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Contributors

David Allen, an Associate Professor of Political Science at Colorado State University, specializes in public law and research methods. His most recent publications are forthcoming in the Social Science Journal: "Political Economy and the Adoption of Policies Governing Everyday Life in the American States," and "Class, Race, and Toxic Releases in American Counties, 1995." His previous work has focused on small group behavior on state supreme courts and the activities of women state supreme court justices. His poetry was featured in Janus Head, 1.2, 2.1, and 2.2.

Paul Breslin is a professor of English at Northwestern University. His collection of poems, You Are Here, appears in October with TriQuarterly Books. He has won the 1997 George Kent Prize of Poetry magazine for his poem "The Return" and a 1999 Illinois Arts Council Award for his poem, "To a Friend Who Concedes Nothing" in TriQuarterly 105. He has written two critical studies: The Psycho-Political Muse: American Poetry Since the Fifties (Univ. of Chicago Press, 1987) and Nobody's Nation: Reading Derek Walcott (Univ. of Chicago Press, forthcoming, fall 2001).


Kristine Chalifoux's most recent chapbook, In This Light, was the winner of the 1999 West Town Press chapbook competition. Other poems have appeared in The Antioch Review, The Brooklyn Review, Seeding The Snow, and The Clockwatch Review, among others. She has received an Illinois Arts Council Fellowship and currently lives in Chicago, teaching and working as the associate director of DePaul University's honors program.

Frank Edler teaches philosophy at Metropolitan Community College in Omaha and has written articles on Heidegger and politics for Research in Phenomenology and Social Research among others. He has taught at The New School for Social Research, New York University, and Adelphi University and is currently writing a book on Heidegger and radical classical philology in the 30s. He resides in Lincoln, NE, with the poet Mary K. Stillwell and their two children Wil and Anna.

Peter Junker lives in Atlanta, Georgia.

Alphonso Lingis received his PhD at the University of Louvain in Belgium. He is a professor of Philosophy at Pennsylvania State University. He is the author of numerous books including Abuses, Foreign Bodies, The Community of Those Who Have Nothing in Common, Deathbound Subjectivity, Excesses: Eros and Culture, The Imperative, and Dangerous Emotions. He has translated works by Pierre Klossowski, Maurice Merleau-Ponty, and Emmanual Levinas, including Totality and Infinity. He has written extensively on Nietzsche, libidinal investments, bodies, phenomenology, and psychoanalysis.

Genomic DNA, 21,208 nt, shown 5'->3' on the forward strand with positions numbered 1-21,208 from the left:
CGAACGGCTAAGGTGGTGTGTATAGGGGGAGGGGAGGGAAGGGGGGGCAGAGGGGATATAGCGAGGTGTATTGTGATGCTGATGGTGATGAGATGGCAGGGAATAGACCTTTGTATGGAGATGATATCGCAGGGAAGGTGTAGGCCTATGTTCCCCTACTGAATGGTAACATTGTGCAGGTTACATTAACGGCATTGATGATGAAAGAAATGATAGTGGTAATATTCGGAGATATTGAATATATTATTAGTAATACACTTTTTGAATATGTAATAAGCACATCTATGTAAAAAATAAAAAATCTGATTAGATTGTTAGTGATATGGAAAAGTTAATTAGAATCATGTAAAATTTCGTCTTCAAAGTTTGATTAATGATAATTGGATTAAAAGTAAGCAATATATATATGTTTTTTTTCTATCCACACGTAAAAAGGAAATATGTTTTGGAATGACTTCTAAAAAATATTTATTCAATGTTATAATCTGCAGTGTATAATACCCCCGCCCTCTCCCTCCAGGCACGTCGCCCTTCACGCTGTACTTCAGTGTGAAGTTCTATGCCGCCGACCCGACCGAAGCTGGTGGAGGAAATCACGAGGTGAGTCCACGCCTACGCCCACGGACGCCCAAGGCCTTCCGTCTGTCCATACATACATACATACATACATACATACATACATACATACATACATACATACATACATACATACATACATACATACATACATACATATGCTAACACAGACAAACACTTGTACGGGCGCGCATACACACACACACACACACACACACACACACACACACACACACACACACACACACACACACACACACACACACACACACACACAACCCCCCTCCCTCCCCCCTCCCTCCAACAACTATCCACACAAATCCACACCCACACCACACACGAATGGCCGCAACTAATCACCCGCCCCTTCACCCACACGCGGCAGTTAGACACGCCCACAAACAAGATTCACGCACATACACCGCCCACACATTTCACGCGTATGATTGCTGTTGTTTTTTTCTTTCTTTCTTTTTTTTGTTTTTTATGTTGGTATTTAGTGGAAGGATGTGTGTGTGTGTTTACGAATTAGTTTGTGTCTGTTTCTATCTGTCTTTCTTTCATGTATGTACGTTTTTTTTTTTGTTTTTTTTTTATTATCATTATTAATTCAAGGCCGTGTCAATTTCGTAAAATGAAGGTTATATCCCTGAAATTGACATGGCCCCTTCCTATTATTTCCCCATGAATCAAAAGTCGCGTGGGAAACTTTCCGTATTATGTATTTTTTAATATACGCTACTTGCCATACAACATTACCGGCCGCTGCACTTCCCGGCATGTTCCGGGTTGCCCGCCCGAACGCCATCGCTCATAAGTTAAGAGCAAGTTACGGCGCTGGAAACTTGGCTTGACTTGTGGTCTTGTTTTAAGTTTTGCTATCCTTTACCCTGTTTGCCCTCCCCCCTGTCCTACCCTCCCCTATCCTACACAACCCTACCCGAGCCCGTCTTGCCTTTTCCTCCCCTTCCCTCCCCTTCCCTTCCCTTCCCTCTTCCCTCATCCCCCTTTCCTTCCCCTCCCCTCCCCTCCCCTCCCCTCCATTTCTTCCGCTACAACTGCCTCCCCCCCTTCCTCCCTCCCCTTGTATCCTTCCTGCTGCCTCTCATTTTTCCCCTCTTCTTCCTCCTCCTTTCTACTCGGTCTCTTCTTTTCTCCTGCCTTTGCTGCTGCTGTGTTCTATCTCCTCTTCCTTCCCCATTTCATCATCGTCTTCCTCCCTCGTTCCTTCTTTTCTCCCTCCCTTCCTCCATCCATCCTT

A. W. Metcalfe teaches sociology at the University of New South Wales in Australia. His most recent book is Passionate Sociology (Sage, 1996), written with his colleague Ann Game, which was nominated for the Amalfi Prize in European Social Sciences. They have just finished another manuscript, entitled The Mystery of Everyday Life.

Robert Romanyshyn, currently a core faculty member at Pacifica Graduate Institute, is a practicing clinical psychologist and author of Psychological Life: From Science to Metaphor, Technology as Symptom and Dream, and most recently, The Soul in Grief: Love, Death, and Transformation (reviewed in this issue). He has lectured and taught at numerous universities in the USA, Europe, and Africa.

Mary K. Stillwell, a native of Nebraska, has studied writing in both New York and on the Plains. Her work has been published in a variety of journals, including The Paris Review, Prairie Schooner, The Massachusetts Review, Confrontation, The Little Magazine, and in a number of anthologies, including Leaning into the Wind (Houghton Mifflin), Decade to Dance (Sandhills Press), Blood to Remember (Texas Tech University Press), and The Paris Review Anthology (Norton). Her first collection of poems, Moving to Malibu, was published by Sandhills Press. Recent articles about poetry, "In-Between: The Landscape of Transformation in Ted Kooser's Weather Central" and "Beyond the Absolute Good" (on the work of Linda Hogan), appear in Great Plains Quarterly and Notes on Contemporary Literature, respectively. Ms. Stillwell teaches at the University of Nebraska at Lincoln where she is a doctoral student. She was awarded the American Academy of Poetry Wilber Gaffney Poetry Prize in 1999 and currently holds the Richard H. Larson Fellowship for the 2000-2001 academic year.

M. D. Tschaepe is a professor of philosophy and humanities at Indiana Institute of Technology. He has also given guest lectures to both high school and university classes on Lacan, Bataille, Gide, and Genet. Currently he is engaged in research concerning Bernard Lonergan's Insight, Georges Bataille, and Dionysian thought. He is also writing a three-act play.

Els van Asten lives and works in The Hague in the Netherlands. She has exhibited her work in cities such as Rotterdam, Amsterdam, Utrecht, and The Hague. Since 1995, she specializes in painting with acrylic on cotton. Her paintings find their origin in the artist's experience of being a woman and living an imprisoned existence: the housewife at home, the working woman planning and making her career. Not for nothing is one of her paintings named Jail. As a painter, she has been acknowledged, since July 1st 1997, by Stroom Haags Centrum voor Beeldende Kunst as a professional visual artist. More of her work can be viewed at www.xs4all.nl/~eva98.

Luisa Villani has previously published her work in Prairie Schooner, Hayden's Ferry Review, The New England Review, The Literary Review and other journals. Her book, Running Away from Russia will be released from Bordighera Press in November of 2001.